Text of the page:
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Quantification of Carbon Savings from Improved Biomass Cookstove Projects

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journal contribution
posted on 01.04.2009, 00:00 by Michael Johnson, Rufus Edwards, Adrián Ghilardi, Victor Berrueta, Dan Gillen, Claudio Alatorre Frenk, Omar Masera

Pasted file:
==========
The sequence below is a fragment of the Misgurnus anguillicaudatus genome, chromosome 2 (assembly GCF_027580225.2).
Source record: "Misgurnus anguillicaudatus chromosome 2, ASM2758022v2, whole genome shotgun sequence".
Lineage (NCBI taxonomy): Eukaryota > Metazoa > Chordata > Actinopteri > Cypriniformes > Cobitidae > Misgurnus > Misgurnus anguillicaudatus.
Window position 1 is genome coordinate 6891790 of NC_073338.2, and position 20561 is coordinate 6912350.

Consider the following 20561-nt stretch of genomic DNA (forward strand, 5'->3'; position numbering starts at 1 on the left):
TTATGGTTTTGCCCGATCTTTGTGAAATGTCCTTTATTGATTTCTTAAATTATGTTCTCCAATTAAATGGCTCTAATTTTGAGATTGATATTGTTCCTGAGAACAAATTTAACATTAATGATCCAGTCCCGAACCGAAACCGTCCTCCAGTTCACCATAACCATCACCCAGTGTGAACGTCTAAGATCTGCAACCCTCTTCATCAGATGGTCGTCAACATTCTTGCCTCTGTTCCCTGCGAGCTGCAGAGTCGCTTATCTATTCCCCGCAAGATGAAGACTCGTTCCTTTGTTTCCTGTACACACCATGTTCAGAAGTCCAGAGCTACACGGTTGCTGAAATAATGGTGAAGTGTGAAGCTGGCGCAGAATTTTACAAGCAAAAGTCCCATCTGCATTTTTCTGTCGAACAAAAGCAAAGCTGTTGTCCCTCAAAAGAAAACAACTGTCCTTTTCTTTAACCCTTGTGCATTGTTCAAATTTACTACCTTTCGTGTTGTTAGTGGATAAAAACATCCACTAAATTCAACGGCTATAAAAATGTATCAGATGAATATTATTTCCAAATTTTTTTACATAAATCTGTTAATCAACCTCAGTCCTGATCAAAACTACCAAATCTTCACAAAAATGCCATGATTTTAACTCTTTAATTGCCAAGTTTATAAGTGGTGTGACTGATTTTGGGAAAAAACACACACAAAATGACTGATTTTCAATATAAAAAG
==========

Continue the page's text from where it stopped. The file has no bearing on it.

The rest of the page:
In spite of growing interest, a principal obstacle to wider inclusion of improved cookstove projects in carbon trading schemes has been the lack of accountability in estimating CO2-equivalent (CO2-e) savings. To demonstrate that robust estimates of CO2-e savings can be obtained at reasonable cost, an integrated approach of community-based subsampling of traditional and improved stoves in homes to estimate fuel consumption and greenhouse gas emissions, combined with spatially explicit community-based estimates of the fraction of nonrenewable biomass harvesting (fNRB), was used to estimate CO2-e savings for 603 homes with improved Patsari stoves in Purépecha communities of Michoacán, Mexico. Mean annual household CO2-e savings for CO2, CH4, CO, and nonmethane hydrocarbons were 3.9 tCO2-e home−1 yr−1 (95% CI ± 22%), and for Kyoto gases (CO2 and CH4) were 3.1 tCO2-e home−1 yr−1 (95% CI ± 26%), respectively, using a weighted mean fNRB harvesting of 39%. CO2-e savings ranged from 1.6 (95% CI ± 49%) to 7.5 (95% CI ± 17%) tCO2-e home−1 yr−1 for renewable and nonrenewable harvesting in individual communities, respectively. Since emission factors, fuel consumption, and fNRB each contribute significantly to the overall uncertainty in estimates of CO2-e savings, community-based assessment of all of these parameters is critical for robust estimates. Reporting overall uncertainty in the CO2-e savings estimates provides a mechanism for valuation of carbon offsets, which would promote better accounting that CO2-e savings had actually been achieved. Cost of CO2-e savings as a result of adoption of Patsari stoves was US$8 per tCO2-e based on initial stove costs, monitoring costs, and conservative stove adoption rates, which is ∼4 times less expensive than use of carbon capture and storage from coal plants, and ∼18 times less than solar power. The low relative cost of CO2-e abatement of improved stoves combined with substantial health cobenefits through reduction in indoor air pollution provides a strong rationale for targeting these less expensive carbon mitigation options, while providing substantial economic assistance for stove dissemination efforts.